A South Florida appeals court Wednesday upheld a verdict that calls for Philip Morris USA to pay $5 million to a man who suffers heart disease caused by smoking --- but it shielded the cigarette maker from potentially paying punitive damages.
The 3rd District Court of Appeal rejected arguments that the tobacco company should receive a new trial because an attorney for Antonio Cuculino made improper arguments in circuit court.
A Miami-Dade County jury awarded $12.5 million in damages to Cuculino, but said he was 60 percent at fault and Philip Morris was 40 percent at fault. That meant the tobacco company would have to pay $5 million to Cuculino, who suffered a heart attack in 1994 at age 49 and later underwent a series of procedures including angioplasty and the placement of three stents into his arteries, according to the ruling.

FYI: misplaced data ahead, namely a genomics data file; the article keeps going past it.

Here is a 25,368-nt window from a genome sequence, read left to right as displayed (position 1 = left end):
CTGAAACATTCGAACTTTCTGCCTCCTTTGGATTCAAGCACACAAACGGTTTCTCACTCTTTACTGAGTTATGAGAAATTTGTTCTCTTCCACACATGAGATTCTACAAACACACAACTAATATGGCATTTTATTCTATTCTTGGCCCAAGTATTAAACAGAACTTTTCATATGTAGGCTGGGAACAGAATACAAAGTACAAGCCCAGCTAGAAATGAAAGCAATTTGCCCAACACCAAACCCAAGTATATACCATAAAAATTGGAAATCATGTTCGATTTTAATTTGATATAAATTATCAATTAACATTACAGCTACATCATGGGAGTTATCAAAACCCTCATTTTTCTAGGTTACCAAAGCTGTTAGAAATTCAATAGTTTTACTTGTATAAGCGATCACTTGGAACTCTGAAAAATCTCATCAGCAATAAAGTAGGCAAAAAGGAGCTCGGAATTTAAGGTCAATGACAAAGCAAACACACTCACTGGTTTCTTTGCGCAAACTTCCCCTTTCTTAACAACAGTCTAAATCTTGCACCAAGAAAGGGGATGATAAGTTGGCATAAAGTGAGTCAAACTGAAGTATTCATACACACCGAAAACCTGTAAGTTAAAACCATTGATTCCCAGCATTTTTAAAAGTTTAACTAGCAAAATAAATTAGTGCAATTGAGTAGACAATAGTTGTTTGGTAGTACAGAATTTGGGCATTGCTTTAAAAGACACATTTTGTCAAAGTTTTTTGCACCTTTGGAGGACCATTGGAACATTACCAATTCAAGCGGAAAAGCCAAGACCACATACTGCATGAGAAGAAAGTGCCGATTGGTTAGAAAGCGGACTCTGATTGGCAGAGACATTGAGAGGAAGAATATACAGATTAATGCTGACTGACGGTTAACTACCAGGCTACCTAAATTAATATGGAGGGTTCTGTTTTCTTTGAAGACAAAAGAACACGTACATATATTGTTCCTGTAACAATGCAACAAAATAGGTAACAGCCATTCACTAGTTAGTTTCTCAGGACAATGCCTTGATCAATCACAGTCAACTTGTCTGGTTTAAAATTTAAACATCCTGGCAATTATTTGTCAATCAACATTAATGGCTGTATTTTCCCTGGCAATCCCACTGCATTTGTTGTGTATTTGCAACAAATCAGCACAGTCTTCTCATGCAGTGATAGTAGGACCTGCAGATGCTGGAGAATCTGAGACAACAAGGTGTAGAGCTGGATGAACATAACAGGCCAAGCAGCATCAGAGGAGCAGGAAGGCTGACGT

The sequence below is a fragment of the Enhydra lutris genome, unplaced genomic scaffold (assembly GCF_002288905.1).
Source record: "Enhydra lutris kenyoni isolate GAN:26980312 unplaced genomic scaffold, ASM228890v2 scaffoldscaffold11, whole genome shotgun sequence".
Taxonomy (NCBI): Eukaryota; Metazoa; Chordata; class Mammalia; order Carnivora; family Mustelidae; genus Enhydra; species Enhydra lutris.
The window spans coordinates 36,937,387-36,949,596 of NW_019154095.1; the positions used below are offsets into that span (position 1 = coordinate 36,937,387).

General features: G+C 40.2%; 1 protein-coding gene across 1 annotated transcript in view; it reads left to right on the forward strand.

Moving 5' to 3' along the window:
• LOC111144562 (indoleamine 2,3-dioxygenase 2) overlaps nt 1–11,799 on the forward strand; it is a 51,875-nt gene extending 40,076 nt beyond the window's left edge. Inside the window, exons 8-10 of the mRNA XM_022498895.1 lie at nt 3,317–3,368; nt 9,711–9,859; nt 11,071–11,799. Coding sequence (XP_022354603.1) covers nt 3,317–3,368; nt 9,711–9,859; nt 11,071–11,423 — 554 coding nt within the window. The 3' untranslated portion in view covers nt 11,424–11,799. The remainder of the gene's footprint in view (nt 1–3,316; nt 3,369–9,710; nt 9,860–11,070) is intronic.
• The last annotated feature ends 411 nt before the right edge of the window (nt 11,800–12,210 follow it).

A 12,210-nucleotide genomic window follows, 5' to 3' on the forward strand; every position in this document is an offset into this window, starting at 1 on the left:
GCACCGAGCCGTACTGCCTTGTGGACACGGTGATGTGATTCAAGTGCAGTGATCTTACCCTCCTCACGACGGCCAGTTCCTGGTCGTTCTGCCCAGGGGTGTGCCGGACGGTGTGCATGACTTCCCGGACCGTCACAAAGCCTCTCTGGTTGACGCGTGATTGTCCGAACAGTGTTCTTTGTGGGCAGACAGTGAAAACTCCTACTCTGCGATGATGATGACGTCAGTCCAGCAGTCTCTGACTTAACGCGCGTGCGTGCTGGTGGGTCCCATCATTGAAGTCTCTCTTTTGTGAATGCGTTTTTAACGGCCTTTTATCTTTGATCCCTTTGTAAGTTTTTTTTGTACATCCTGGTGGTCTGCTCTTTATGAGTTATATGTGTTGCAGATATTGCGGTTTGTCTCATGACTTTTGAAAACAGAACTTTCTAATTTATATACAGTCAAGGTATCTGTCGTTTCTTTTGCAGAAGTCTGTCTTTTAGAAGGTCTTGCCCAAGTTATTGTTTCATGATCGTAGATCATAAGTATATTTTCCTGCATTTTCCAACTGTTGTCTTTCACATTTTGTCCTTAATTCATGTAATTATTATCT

A three-judge panel of the court, however, rejected Cuculino's arguments that he should be able to receive punitive damages, which can substantially increase the amount of money awarded.
The case is one of thousands filed against tobacco companies in Florida by sick smokers or their surviving relatives. The cases, known as Engle progeny cases, have flooded courts since the Florida Supreme Court in 2006 established critical findings about the health dangers of smoking and misrepresentation by cigarette makers.